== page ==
I’ll admit, I was a little spoiled because my first book, Put Up Your Hair, was picked up almost immediately by the first company I queried, Heritage Books. I was confident, overly so, that my success with fiction would come just as easily. The past few years have taught me some hard lessons on that front. Apparently, I needed a little humility. I definitely have it now!

And then, I remember the student who ran up to me after she read Traveler, begging me to write the sequel, or the class that looped with me who wanted to hear it all again during read aloud time the following year, telling the new students that it was such a good story. I think about the students to whom I gave samples of other stories, who clamored for more. (I promise that I’ll finish the paranormal book after the Traveler sequel, N.!) That kind of thing gives me a little boost each time it happens and encourages me to keep putting my thoughts into words.

I don’t mean to sound discouraged, just letting off a little steam. I’ll shake it off and move on, hoping to write another few thousand words this weekend. I’ll keep sending out the queries, each one with a little prayer, and hope that one day, I’ll catch the right agent in the right mood and things can progress the way I’d love for them to go.

One day…

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For one week only, the ebook version on Traveler is on sale for $0.99!!! Order your copy and download it to any device here:

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I’ve been sending out queries to agents this week, lots of them. It’s a heart-wrenching time, sending something out that you have been working on for SO LONG, that you’ve poured your soul into, and bracing yourself for the rejections that will come. And they will come. Most agents are very upfront about their acceptance rates, usually less that 5% of thousands of queries every year, so even just statistically, the rejections will arrive, one after the other. These agents are busy, filtering through all of the email they get every day. There are a lot of people who want to be the next J.K.Rowling and they have to make quick decisions based on a tiny piece of work, hoping to get it right. Not an easy task, to be sure.

But there’s always that one possibility, that one chance, that that ONE agent will see your first ten pages, or five pages, of first three chapters and think, Yes, I could totally represent this person! That agent could have been looking for that very thing that you just sent them, in that very genre, with the voice that you wrote it in and it will happen. It will be a glorious, delirious, day when that email or phone call arrives. Believe me, I’ll be writing about it right away if that ever happens. You’ll be the first to know.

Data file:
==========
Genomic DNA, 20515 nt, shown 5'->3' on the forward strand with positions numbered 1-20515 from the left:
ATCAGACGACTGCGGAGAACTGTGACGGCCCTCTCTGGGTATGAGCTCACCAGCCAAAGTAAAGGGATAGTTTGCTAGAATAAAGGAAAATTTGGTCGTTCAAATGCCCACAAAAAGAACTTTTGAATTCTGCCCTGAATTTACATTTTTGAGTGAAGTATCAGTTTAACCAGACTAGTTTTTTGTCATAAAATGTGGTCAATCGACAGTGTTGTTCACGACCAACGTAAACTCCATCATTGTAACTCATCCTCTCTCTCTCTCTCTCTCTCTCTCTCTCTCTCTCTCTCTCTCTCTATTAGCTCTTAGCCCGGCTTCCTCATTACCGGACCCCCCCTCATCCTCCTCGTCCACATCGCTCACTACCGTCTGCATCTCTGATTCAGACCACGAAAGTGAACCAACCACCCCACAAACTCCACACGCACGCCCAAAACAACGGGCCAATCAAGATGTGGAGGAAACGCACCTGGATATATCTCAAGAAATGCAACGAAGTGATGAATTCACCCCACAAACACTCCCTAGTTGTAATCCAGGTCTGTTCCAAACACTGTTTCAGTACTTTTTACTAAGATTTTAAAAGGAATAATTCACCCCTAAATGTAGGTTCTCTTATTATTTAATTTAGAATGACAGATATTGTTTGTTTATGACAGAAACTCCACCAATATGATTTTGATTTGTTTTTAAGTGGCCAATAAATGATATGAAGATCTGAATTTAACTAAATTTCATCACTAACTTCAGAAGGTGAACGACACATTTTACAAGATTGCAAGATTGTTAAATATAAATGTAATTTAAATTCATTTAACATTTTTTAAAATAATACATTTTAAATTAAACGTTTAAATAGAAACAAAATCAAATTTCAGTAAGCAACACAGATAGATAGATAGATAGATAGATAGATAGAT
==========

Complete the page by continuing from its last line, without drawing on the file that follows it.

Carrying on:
I was spoiled the first time I ever queried a publisher for my book, Put Up Your Hair. I got an offer from the first publisher I sent it to. It was exhilarating; I framed the contract and everything. Foolishly, I expected the same kind of thing to happen when I sent out my first novel, but I soon learned that querying a small publishing house for a specialized piece of work and querying an agency with thousands of other people trying to do just that are two very different things. With my first book, however, I heard lots of very good things about my writing, with many questions about when I would write another book, leading me to think that my writing was at least readable.

So there was that hope, and I kept writing. Writers who are trying to get published write, edit, second guess, edit again, and even again, to make their writing clean, concise, but yet descriptive enough to paint a picture in the mind of the reader. The waiting to see if someone likes all of that hard work can be unbearable; I’ve been checking my email all week waiting for a response, any kind of little answer. I did get a very nice email from an agent who rejected the project I sent due to time, but added that she hoped that I would keep her in mind in the future, so there is that. It’s amazing what a little spark of encouragement can do.

What is my point in all of this? Working off nervous energy, for one, but also to put my feelings into words. I’m better at writing them down than I am trying to say them out loud. I really, really want this. It’s worse than being a kid at Christmas, and there’s always that thought in the back of my mind that it’s not meant to be, that it’s never going to happen. Besides telling that little voice to bugger off in the rudest way possible, I’m keeping my hope alive by thinking positively and putting it out to God and into the universe.

In the meantime, I’ll keep working on the next project, the next book of Traveler (no title yet), my essay for a writing contest, and trying to not obsessively check my email. If you’d like, check me out on Facebook: Julie Ballantyne Brown- Author or on Twitter: @23italiana (I only have, like, 16 followers; I really need to get better at Twitter). You could even take a look at the first Traveler, available on Amazon Kindle or in paperback, if you really wanted to.

A presto.

Image result for writing memes

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Hey! I set up an author page!!! Please visit me on Facebook at Julie Ballantyne Brown-Author.

Oh, and if you haven’t read Traveler yet, please give it a try. You can find it at: https://smile.amazon.com/Traveler-Julie-Ballantyne-Brown/dp/198333166X/ref=sr_1_fkmrnull_1?crid=2CA9P79MNU1NQ&keywords=julie+ballantyne+brown&qid=1547933115&sprefix=julie+ball%2Caps%2C161&sr=8-1-fkmrnull

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Hey! Good news! I’m running a Cyber Monday sale on the ebook version of Traveler. Now through Friday, you can purchase and download Traveler on any device for $0.99. That’s a 67% savings! Of course, the paperback version is also available for $15.99 and if you have Prime, the shipping is free. Shop local authors. 

 

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HEY, GUESS WHAT???
The holidays are coming up and what better gift to give your favorite reader than a NEW BOOK? Order your copy of Traveler today and if you’re out my way, I’ll even sign it. 
Available now in paperback and e-book for any device, Traveler will give your middle-grade fantasy reader a memorable adventure back in time.
Oh, and one more thing: If you’ve purchased and read Traveler already, and thank you so much to those who have, could you take a couple minutes and leave a review, even if it’s just a star rating? That would really help me out.
Thanks so much, and have a wonderful holiday season!
#ilovemyreaders